Social partners review temporary layoff agreements

Temporary layoffs are a new feature in Swedish industrial relations. Trade unions differ in their opinions about the success of such agreements. Some trade unions and employer organisations argue that they have saved thousands of jobs during the economic crisis, while some unions claim that the agreements – which are supposed to reduce both working time and wages – are only cutting pay. Employers organisations are now seeking to prolong the agreements.

Trade union views on temporary layoff agreements

The Union of Metalworkers (IF Metall) estimates that the agreement on temporary layoffs has saved 1,200 jobs, based on a survey conducted among the 60,000 members who work in companies which have signed the agreement. According to the agreement – which is a new feature in Swedish industrial relations, introduced in an effort to alleviate the current economic crisis – wages could be reduced by a maximum of 20% and working hours by 20% until 31 March 2010 (SE0903019I). On average, wages were reduced by 12% and working hours by 17% (Dagens Arbete, ‘Krisavtalet räddade 12 000 jobb’, 2 December 2009). IF Metall emphasises that temporary agreements were a solution when the industry was in severe crisis but that the situation has now improved.

The trade union for professionals in the private sector, Unionen, has been critical of the temporary layoff agreements at national level and considers the strategy as a short-term solution (SE0904029I). Local temporary layoff agreements can however take place within the framework of the existing collective agreement. According to a Unionen survey, 138 local trade unions agreed to temporary layoffs, affecting 14,000 employees, and the unions remain largely unconvinced as to whether the agreements really did maintain job opportunities. The Unionen survey indicates that many trade unions felt obliged to sign the agreements because of management threats of redundancy or company closure. The Head of collective bargaining at Unionen, Niklas Hjert, concludes that the survey demonstrates that employers have taken the opportunity to lower employment conditions regarding pension, unemployment, parental and sickness benefits (Unionen, ‘Inga garantier att jobb räddas genom krisavtal’, 30 November 2009).

According to a survey of the Swedish Association of Graduate Engineers (Sveriges Ingenjörer), 40% of those who agreed to temporary layoffs still work full time. Thus, in practice, the agreements have only resulted in a reduction of wages. The association’s Head of collective bargaining, Camilla Frankelius, states that the shortage of work for engineers is not as bad as employers indicate and that the trade union will not agree to similar agreements in the future (Sveriges Ingenjörer, ‘Ingenjörer jobber gratis i företag med krisavtal’, 26 November 2009).

Views of employer organisations

The employer organisations consider the agreements on temporary layoffs to be a successful measure to maintain jobs during the current economic crisis. The Confederation of Swedish Enterprise (Svenskt Näringsliv) reports that up to 500 businesses in industry had signed local agreements on temporary layoffs by the middle of 2009, that redundancies have been avoided in nine out of 10 companies and that up to 20,000 employees have maintained their jobs. Furthermore, the employer organisation highlights the importance of such flexibility in national-level agreements, to facilitate local agreements (Svenskt Näringsliv, ‘Ansvarsfulla parter krävs för att rädda jobben’, 15 September 2009).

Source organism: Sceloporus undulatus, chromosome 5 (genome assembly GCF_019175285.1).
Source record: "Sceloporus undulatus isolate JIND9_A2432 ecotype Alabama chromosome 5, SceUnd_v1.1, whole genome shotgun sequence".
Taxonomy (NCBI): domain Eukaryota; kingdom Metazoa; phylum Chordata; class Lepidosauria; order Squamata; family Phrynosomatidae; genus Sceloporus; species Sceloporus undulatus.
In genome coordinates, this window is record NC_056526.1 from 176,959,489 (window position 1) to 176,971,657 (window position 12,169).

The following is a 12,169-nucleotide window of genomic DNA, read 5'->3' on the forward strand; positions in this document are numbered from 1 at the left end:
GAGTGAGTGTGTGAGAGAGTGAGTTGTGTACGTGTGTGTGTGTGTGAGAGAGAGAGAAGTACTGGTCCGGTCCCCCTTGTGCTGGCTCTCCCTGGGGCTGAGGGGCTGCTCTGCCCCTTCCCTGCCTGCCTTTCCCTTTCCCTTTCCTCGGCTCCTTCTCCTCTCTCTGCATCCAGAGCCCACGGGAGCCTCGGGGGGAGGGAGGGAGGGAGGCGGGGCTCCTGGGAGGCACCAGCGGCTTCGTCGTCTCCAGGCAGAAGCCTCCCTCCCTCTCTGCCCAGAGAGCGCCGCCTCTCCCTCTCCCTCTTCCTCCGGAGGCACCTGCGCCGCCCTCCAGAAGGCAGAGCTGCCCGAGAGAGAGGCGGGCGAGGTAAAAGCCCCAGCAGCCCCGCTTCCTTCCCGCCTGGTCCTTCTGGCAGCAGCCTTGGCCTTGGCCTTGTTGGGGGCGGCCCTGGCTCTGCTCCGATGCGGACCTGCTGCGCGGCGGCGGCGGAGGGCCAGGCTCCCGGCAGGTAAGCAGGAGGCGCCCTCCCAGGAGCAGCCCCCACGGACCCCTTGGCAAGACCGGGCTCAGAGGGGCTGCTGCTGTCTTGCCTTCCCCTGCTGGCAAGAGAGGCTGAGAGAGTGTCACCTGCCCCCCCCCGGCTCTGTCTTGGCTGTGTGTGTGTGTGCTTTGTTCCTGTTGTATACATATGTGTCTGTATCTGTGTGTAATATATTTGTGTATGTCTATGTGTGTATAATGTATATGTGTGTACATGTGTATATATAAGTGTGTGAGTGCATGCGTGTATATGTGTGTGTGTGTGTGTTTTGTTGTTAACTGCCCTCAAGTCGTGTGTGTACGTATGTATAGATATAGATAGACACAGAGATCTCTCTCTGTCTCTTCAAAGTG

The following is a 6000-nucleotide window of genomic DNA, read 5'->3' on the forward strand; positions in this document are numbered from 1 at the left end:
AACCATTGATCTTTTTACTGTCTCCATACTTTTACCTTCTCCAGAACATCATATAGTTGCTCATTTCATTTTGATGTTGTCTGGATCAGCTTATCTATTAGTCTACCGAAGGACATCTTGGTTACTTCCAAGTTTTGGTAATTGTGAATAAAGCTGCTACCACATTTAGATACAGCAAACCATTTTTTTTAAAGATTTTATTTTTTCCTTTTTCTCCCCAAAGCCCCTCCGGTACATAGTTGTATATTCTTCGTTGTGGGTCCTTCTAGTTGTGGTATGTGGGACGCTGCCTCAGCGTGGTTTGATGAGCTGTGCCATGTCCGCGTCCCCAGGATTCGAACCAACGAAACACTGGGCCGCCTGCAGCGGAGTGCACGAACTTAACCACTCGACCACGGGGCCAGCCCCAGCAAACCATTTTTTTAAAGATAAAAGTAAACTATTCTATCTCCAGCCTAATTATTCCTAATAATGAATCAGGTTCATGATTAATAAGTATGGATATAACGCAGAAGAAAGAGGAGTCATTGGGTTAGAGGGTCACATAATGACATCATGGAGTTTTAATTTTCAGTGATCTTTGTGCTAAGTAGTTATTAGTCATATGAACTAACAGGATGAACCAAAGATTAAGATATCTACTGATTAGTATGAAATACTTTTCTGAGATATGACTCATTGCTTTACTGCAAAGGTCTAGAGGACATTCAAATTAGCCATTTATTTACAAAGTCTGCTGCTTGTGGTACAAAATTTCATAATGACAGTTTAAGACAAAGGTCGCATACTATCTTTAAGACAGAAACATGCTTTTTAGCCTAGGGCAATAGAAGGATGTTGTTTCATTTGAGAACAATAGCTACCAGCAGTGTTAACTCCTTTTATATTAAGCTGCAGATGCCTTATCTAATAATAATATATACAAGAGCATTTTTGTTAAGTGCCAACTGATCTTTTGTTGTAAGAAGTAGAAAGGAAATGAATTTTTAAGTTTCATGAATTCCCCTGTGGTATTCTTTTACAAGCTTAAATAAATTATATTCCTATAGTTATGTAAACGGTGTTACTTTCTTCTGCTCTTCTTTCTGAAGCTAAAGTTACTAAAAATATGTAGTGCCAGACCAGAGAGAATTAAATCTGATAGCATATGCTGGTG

The Association of Swedish Engineering Industries (Teknikföretagen) wants to make the option of temporary layoffs permanent at local level. The association’s Head of collective bargaining, Anders Weihe, argues that the economic situation is still critical for industry and that many companies must prolong the agreements on temporary layoffs to prevent a worst-case scenario, which would put 10,000 jobs at risk. The commercial vehicle manufacturer Scania is the only company that has so far negotiated an extension of the temporary agreement, but Mr Weihe argues that a considerable proportion of companies want to prolong the agreement beyond 31 March 2010 (LO-tidningen, ‘Scania kräver förlängt krisavtal’, 13 November 2009).

Outcome of negotiations at Scania

Scania was one of the companies where the agreement on temporary layoffs resulted in four days of work and one day off for the company’s employees, while wages decreased by 10%, between 1 June and 31 December 2009 (SE0906019I). IF Metall and the Association of Swedish Engineering Industries negotiated for weeks on prolonging the temporary agreement. The settlement was a reduction in working time, but with full wages. In order to finance the measure, the company has withdrawn bonus systems until March 2010, and has postponed part of the holiday pay which is above the minimum level in the central agreement. The agreement is valid during the first six months of 2010 and, during that time, Scania undertakes not to give notice to employees.


The question of agreements on temporary layoffs is likely to be a central part of the collective bargaining round, which is expected to result in collective agreements for 3.3 million employees over three years by 31 March 2010.

Further references, ‘Scania kräver förlängt avtal’, 16 November 2009.

LO-tidningen, ‘Fortsatt fyradagarsvecka på Scania’, 12 December 2009.

Svenskt Näringsliv, ‘LO på villovägar’, 6 July 2009.

Swedish Television (Sveriges Television, SVT), ‘Räddar krisavtalen jobb?’, 27 November 2009.

Mats Kullander and Jenny Norlin, Oxford Research

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